Dr Cliff Mann, President of the Royal College of Emergency Medicine, said:
“Co-location of primary care services has previously been supported by many national organisations and the Keogh Review of Urgent and Emergency Care, but RCEM’s work has shown that in 60% of systems no such co-location exists. Co-location now needs to be implemented.”
You can read the full report here
NMC launches consultation on new language requirements for registration.

The Nursing and Midwifery Council (NMC) has launched a consultation on the introduction of new English language requirements for registration with the NMC for EEA nurses and midwives and a new ground of impairment for fitness to practise cases. Details of the consultation are available on their website at

The consultation runs through until Friday 22 August 2015.
Why our NHS should listen and be human

In February, the Patients Association published the report: Why our NHS should listen and be human. This drew together common themes from all the Helpline calls we received during 2014, plus other information from focus groups, listening events and surveys over that year.

Some people had really positive experiences, but a common theme among those who raised concerns was poor communication and a lack of information from health and social care staff. You can read the full report here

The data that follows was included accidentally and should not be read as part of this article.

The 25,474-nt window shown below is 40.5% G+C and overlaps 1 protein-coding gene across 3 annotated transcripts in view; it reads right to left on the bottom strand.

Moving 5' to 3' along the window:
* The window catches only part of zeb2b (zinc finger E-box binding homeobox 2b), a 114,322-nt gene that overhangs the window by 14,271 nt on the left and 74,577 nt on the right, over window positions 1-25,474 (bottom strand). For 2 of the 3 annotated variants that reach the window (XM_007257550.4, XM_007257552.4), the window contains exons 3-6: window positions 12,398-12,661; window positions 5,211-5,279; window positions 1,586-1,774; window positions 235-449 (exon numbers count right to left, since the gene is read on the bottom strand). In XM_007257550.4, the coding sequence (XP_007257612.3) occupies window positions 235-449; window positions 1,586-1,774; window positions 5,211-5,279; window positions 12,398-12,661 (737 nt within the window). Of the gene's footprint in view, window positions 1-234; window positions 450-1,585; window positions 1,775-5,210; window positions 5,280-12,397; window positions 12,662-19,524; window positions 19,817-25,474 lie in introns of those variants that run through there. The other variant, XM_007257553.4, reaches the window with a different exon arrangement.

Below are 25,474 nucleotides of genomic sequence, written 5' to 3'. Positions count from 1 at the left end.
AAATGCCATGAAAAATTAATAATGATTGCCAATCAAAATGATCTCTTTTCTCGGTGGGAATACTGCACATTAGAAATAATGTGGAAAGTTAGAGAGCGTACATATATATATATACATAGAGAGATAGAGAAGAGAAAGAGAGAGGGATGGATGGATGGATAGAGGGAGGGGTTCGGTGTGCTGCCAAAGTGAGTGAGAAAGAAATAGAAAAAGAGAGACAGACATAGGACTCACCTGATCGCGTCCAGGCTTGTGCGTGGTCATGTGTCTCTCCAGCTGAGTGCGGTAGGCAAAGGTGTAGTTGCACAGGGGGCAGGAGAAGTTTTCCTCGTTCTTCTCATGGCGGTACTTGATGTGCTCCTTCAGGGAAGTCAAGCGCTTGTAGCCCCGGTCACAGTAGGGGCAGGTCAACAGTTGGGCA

PHSO – “Labyrinth of Bureaucracy”

A recent report published by the Patients Association highlights the common complaint themes regarding the PHSO, as described by over two hundred people. Ranging from sub-standard investigation reports to patients not being listened to or believed, the themes all demonstrate that the PHSO is not always providing the service it should. People describe the experience as Kafkaesque.

NHS Constitution

In our latest “call to action” on creating greater awareness of the NHS Constitution, the Patients Association is urging the NHS, the Government and all health and social care professionals to actively raise awareness of the NHS Constitution among patients and staff through effective media campaigns and personally informing patients of their rights during all stages of care.

About Us

The Patients Association’s motto is ‘Listening to Patients, Speaking up for Change’. This motto is the basis on which we build all our campaigns. Via our Helpline, we capture stories about Healthcare from over thousands of patients, family members and carers every year. We use this knowledge to campaign for real improvements to health and social care services across the UK. In addition, our Helpline provides valuable signposting and information for patients and supports them as they navigate the Healthcare service.

Our Helpline

The Patients Association Helpline
0845 608 44 55 
We there to help.

This is a local rate number and if a phone provider charges, we are happy to return calls. The Helpline both informs patients and gathers their views. We are of course available online, providing advice, the latest health news, signposting to further information and general advice.

You can also email us at